Cardiovascular Services

Heart Valve Disease

What is heart valve disease? 

The heart has four valves: aortic, mitral, pulmonary and tricuspid. Heart valve disease occurs when one or more of the valves isn't opening and closing properly. This condition can be congenital (present at birth) or it can develop later on in adult life as a result of other heart conditions and infections such as:

  • Atresia: Valve isn’t fully formed and blood flow between chambers in the heart is blocked by a sheet of tissue
  • Regurgitation: Valve doesn’t fully close, which causes blood to leak back into the heart
  • Stenosis: Valves are thick and/or fused together causing reduced blood flow

What are the symptoms of heart valve disease?

  • Dizziness & fainting
  • Fatigue
  • Swollen feet
  • Heart murmur
  • Irregular heartbeat

Some people with heart valve disease might not notice any symptoms for years. Heart valve disease can lead to other health complications, including blood clots, stroke, heart failure, heart rhythm abnormalities and death.

What are heart valve disease risk factors?

The following risk factors can increase the chances of developing heart valve disease:

  • Aging
  • Diabetes
  • High blood pressure
  • High cholesterol
  • History of heart attack or heart disease
  • History of heart infections

How do you diagnose heart valve disease?

The doctor will do a physical examination of the body and listen for a heart murmur. He/she will order several tests to diagnose the condition, which may include:

  • Cardiac catheterization
  • Cardiac MRI
  • Chest X-ray
  • Electrocardiogram
  • Exercise test
  • Stress test

How do you treat heart valve disease?

Treatment of heart valve disease depends on how severe the condition is and whether symptoms are present. Your doctor may recommend:

  • Healthy lifestyle changes
  • Medicine to treat the symptoms
  • Regular appointments to monitor the condition
  • Surgery

Heart Valve Surgery Types

When possible, your doctor will recommend heart valve repair rather than replacement. Heart valve repair surgery may include separating valve flaps that are fused together, replacing cords attached to the valves, removing extra tissue in the valves, or patching holes in the valve. The surgeon may use an artificial ring around a valve to reinforce or tighten it.

He/she may use a thin tube to fix a valve with a narrow opening. The doctor inserts the tube with a balloon on the tip in the arm or groin, leading it to the valve. The balloon is inflated and opens the valve. At this point, the balloon is deflated and removed with the tube.

If a heart valve is too damaged for repair, the damaged valve is removed and replaced with either a mechanical valve or biological tissue valve (made of tissue from pig, cow or human heart).

Tricuspid valve repair and replacement are procedures that treat diseases affecting the tricuspid valve. The tricuspid valve is one of four valves that regulate blood flow through the heart. These valves keep blood flowing in the right direction through the heart. The tricuspid valve separates one of the heart's two upper and lower chambers (atria and ventricles). With each heartbeat, the atria fill with blood from the body and lungs, and the ventricles contract to pump blood to the lungs and the rest of the body.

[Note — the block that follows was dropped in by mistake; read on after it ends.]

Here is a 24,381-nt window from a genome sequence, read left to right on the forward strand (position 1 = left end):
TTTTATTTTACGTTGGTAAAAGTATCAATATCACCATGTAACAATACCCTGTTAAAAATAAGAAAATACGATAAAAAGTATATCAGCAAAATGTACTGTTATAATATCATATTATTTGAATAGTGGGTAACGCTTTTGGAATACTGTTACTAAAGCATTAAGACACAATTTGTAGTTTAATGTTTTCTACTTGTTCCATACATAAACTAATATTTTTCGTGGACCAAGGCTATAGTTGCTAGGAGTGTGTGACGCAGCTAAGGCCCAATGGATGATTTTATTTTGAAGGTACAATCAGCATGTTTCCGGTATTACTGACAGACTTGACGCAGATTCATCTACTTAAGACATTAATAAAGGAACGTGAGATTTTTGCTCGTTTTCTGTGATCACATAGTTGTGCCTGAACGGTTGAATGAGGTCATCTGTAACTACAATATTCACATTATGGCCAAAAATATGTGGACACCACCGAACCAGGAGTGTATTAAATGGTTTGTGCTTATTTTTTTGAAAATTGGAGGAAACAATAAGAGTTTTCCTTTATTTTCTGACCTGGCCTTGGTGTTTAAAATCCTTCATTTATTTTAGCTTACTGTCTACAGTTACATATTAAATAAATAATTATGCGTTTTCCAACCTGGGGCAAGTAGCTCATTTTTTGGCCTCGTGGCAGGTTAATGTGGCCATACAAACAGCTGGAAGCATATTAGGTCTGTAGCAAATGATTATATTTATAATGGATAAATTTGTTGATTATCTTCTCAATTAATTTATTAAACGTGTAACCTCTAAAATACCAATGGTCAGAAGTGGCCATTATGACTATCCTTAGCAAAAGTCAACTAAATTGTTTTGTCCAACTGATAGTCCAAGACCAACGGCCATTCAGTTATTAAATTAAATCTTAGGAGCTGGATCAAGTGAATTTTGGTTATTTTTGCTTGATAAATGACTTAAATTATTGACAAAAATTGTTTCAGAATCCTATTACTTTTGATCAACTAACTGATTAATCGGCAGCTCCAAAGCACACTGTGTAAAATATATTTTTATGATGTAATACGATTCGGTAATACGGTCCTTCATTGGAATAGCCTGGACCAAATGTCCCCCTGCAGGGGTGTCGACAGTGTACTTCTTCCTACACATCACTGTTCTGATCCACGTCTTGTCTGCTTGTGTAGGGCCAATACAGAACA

As the atria fill to capacity, the tricuspid valve opens to allow blood to flow from the right atrium into the right ventricle. As the ventricles contract, the tricuspid valve shuts tightly to prevent blood from flowing back into the right atrium. When the tricuspid valve isn't working properly, it can interfere with the proper direction of blood flow and force the heart to work harder to supply the necessary blood to the lungs and the rest of your body. Tricuspid valve disease is often caused by a heart defect present at birth (congenital heart disease) and may require immediate medical attention in infants.

For others, tricuspid valve disease may not cause any signs or symptoms for many years, if at all. Some people may experience pulsations in the neck, abdominal or chest pain, shortness of breath with activity, fatigue, irregular heartbeat (arrhythmia), heart failure, or sudden cardiac death. Tricuspid valve repair or tricuspid valve replacement can treat tricuspid valve disease and help restore normal blood flow, reduce symptoms, improve survival in some people and help preserve the function of your heart muscle.



Transcatheter aortic valve replacement (TAVR) is a minimally invasive surgery to fix a damaged heart valve without removing it. During a TAVR procedure, a replacement heart valve is inserted into the damaged valve through a catheter. The new, fully-functioning valve takes over for the old valve. TAVR often is performed on patients who are not suitable candidates for open heart procedures. Learn more.

Mitral valve repair and replacement are procedures that may be performed to treat diseases of the mitral valve — the valve located between the left heart chambers (left atrium and left ventricle). Learn more information about our program.

Is TAVR right for me?

Transcatheter Aortic Valve Replacement (TAVR) is a valuable option for patients with severe aortic stenosis who are not candidates for open-heart surgical Aortic Valve Replacement (AVR). MaineHealth Maine Medical Center was the first hospital in the state to perform this procedure and continues to perform many of these procedures each year. 

Next Steps for Patients

While some patients are candidates for self-referral to our cardiovascular specialists, we recommend that you ask your primary care physician for help with the process.

Provider Referrals

If you are a provider who would like to refer a patient for MaineHealth cardiac valve services, please review our clinical guidelines and call 207-773-8161.